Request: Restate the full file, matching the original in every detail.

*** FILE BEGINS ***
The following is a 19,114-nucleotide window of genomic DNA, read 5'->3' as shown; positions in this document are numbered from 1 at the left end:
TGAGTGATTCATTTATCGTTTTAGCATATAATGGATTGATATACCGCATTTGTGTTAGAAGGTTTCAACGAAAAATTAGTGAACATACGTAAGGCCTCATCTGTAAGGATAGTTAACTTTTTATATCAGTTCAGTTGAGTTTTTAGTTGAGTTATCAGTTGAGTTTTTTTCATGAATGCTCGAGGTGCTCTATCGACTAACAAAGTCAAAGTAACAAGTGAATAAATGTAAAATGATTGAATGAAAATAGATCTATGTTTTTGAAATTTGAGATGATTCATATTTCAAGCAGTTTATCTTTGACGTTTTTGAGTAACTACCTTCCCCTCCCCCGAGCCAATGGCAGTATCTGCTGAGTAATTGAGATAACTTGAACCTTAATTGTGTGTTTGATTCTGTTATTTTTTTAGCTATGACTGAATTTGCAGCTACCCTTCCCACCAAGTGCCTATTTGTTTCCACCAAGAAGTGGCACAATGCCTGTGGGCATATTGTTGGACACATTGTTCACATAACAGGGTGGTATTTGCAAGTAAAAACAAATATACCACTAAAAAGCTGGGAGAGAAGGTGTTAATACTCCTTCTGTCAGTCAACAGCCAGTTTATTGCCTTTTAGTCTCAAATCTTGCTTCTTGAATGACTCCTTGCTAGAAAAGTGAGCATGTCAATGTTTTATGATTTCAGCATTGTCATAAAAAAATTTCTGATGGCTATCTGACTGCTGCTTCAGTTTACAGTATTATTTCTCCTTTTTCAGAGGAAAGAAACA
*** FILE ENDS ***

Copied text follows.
The following is a 19,114-nucleotide window of genomic DNA, read 5'->3' as shown; positions in this document are numbered from 1 at the left end:
TGAGTGATTCATTTATCGTTTTAGCATATAATGGATTGATATACCGCATTTGTGTTAGAAGGTTTCAACGAAAAATTAGTGAACATACGTAAGGCCTCATCTGTAAGGATAGTTAACTTTTTATATCAGTTCAGTTGAGTTTTTAGTTGAGTTATCAGTTGAGTTTTTTTCATGAATGCTCGAGGTGCTCTATCGACTAACAAAGTCAAAGTAACAAGTGAATAAATGTAAAATGATTGAATGAAAATAGATCTATGTTTTTGAAATTTGAGATGATTCATATTTCAAGCAGTTTATCTTTGACGTTTTTGAGTAACTACCTTCCCCTCCCCCGAGCCAATGGCAGTATCTGCTGAGTAATTGAGATAACTTGAACCTTAATTGTGTGTTTGATTCTGTTATTTTTTTAGCTATGACTGAATTTGCAGCTACCCTTCCCACCAAGTGCCTATTTGTTTCCACCAAGAAGTGGCACAATGCCTGTGGGCATATTGTTGGACACATTGTTCACATAACAGGGTGGTATTTGCAAGTAAAAACAAATATACCACTAAAAAGCTGGGAGAGAAGGTGTTAATACTCCTTCTGTCAGTCAACAGCCAGTTTATTGCCTTTTAGTCTCAAATCTTGCTTCTTGAATGACTCCTTGCTAGAAAAGTGAGCATGTCAATGTTTTATGATTTCAGCATTGTCATAAAAAAATTTCTGATGGCTATCTGACTGCTGCTTCAGTTTACAGTATTATTTCTCCTTTTTCAGAGGAAAGAAACA